On March 5, 2010, FinCEN, the Securities and Exchange Commission, and the Banking agencies (the Federal Reserve, Comptroller of the Currency, Federal Deposit Insurance Corporation, Office of Thrift Supervision, National Credit Union Administration) in consultation with the CFTC, issued guidance addressed to the core requirement to develop and implement internal controls, policies and procedures as part of a firm's anti-money laundering program. The guidance clarifies regulatory expectations for obtaining beneficial ownership information for certain accounts and customer relationships, particularly those that present a high risk for money laundering or terrorist financing. As explained in the guidance: "[i]nformation on beneficial ownership in account relationships provides another tool for financial institutions to better understand and address money laundering and terrorist financing risks, protect themselves from criminal activity, and assist law enforcement with investigations and prosecutions.
The Patriot Act authorizes Treasury to issue rules requiring FCMs, CPOs, and CTAs to file Suspicious Activity Reports (SARs). Treasury has issued a final rule requiring FCMs and IBs to file SARs. Treasury has not yet proposed a rule requiring CPOs and CTAs to file SARs. Treasury also has issued a Form 101, Suspicious Activity Report by the Securities and Futures Industries (SAR-SF) (with instructions), which FCMs and IBs must use to report suspicious transactions, and which CPOs and CTAs may use to report voluntarily. Treasury has also posted guidance on common errors found in filed SARs.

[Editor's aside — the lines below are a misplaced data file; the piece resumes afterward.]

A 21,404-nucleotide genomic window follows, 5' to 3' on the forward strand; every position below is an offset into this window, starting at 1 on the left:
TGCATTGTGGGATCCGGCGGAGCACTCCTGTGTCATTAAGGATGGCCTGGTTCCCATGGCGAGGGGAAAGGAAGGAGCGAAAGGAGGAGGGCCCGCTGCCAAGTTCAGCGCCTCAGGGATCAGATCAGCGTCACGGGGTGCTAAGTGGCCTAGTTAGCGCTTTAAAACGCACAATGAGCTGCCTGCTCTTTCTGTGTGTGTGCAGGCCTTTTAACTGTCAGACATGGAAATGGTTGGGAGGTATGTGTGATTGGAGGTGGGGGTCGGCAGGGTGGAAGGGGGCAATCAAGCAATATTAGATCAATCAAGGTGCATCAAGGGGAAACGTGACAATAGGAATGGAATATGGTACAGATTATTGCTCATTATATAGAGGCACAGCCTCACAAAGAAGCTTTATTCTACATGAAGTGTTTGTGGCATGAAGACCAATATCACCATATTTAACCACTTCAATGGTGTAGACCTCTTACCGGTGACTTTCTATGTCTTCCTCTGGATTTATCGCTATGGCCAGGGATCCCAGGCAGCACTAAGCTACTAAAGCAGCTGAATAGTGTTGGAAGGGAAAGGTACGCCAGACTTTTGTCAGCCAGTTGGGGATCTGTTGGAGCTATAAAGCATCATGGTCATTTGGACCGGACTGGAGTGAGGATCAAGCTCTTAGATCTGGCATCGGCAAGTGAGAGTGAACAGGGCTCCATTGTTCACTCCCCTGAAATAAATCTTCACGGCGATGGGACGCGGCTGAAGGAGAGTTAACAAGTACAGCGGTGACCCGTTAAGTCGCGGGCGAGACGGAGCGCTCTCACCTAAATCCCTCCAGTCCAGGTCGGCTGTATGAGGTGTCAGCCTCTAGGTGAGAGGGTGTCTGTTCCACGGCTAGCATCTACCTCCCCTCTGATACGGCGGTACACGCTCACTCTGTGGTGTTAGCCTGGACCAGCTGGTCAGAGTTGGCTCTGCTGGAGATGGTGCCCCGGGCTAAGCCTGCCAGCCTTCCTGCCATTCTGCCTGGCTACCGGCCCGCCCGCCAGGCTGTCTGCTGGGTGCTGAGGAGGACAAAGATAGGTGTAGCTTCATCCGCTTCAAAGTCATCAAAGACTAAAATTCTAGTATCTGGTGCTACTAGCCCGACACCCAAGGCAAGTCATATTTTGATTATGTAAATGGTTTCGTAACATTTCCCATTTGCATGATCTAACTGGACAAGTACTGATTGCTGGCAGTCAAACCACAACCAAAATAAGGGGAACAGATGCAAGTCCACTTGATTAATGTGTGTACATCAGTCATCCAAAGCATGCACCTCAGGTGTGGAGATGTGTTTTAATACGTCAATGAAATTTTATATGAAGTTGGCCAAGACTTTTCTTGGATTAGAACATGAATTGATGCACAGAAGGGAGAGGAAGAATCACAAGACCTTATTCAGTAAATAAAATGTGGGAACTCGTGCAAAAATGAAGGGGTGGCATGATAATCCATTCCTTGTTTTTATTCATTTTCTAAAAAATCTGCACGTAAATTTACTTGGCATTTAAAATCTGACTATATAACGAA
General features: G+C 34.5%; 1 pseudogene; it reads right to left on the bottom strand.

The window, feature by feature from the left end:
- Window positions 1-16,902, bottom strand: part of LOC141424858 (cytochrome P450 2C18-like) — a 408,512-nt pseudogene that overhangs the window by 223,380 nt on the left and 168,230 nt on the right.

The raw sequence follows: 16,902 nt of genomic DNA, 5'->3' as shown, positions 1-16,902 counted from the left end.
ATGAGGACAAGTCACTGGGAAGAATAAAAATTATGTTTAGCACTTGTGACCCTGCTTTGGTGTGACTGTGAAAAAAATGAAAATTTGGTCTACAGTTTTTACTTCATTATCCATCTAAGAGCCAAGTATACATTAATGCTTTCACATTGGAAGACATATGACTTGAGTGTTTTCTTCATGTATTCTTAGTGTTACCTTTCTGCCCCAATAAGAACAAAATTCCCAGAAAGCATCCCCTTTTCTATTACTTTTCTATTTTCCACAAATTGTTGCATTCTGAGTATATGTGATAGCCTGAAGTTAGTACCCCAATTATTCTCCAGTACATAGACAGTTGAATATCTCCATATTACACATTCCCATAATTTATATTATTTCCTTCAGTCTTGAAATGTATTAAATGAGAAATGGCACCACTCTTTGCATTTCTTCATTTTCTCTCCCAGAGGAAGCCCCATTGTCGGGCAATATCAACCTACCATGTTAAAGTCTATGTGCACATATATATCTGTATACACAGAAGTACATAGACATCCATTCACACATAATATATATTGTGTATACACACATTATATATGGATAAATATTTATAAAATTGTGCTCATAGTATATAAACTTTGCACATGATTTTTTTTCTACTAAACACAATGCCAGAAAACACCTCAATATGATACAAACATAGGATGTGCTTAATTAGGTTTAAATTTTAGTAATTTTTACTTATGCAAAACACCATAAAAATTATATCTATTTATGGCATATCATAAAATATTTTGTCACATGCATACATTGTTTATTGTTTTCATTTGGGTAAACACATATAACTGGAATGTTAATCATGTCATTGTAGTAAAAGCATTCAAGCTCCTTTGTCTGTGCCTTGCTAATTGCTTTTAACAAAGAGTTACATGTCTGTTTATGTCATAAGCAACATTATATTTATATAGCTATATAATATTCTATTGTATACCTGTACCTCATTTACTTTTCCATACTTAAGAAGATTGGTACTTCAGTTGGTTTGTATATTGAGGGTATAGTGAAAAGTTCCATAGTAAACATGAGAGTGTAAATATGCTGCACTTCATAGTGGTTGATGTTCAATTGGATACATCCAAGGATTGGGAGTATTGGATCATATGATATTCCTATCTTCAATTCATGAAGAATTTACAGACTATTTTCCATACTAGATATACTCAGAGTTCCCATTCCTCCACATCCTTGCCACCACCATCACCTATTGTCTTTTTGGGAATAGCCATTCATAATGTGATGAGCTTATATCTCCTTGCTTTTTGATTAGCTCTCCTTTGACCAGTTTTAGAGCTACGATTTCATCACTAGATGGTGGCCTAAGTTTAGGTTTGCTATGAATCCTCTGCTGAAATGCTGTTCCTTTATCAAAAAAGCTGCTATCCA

The Patriot Act requires Treasury to issue rules setting forth minimum standards for financial institutions to identify and verify the identity of customers.
Treasury and the CFTC have jointly issued final rules (with a subsequent correction) that require FCMs and IBs to have customer identification programs (CIPs) for identifying and verifying the identity of customers. An FCM's or IB's procedures must enable it to form a reasonable belief that it knows the true identity of each customer.
The CIP rules permit FCMs and IBs to rely on other financial institutions to perform identification/verification functions; however, the reliance must be reasonable under the circumstances, the relied-upon financial institution must be subject to an AML program rule under the BSA and be regulated by a Federal functional regulator, and the financial institution must enter into a contract requiring it to certify annually to the FCM or IB that it has implemented an AML program and that it will perform specified requirements of the CIP. Pursuant to a staff no-action letter issued on March 14, 2005, FCMs and IBs may rely upon certain CTAs to perform procedures of the FCM's or IB's CIP even though such CTAs are not yet subject to an AML program rule.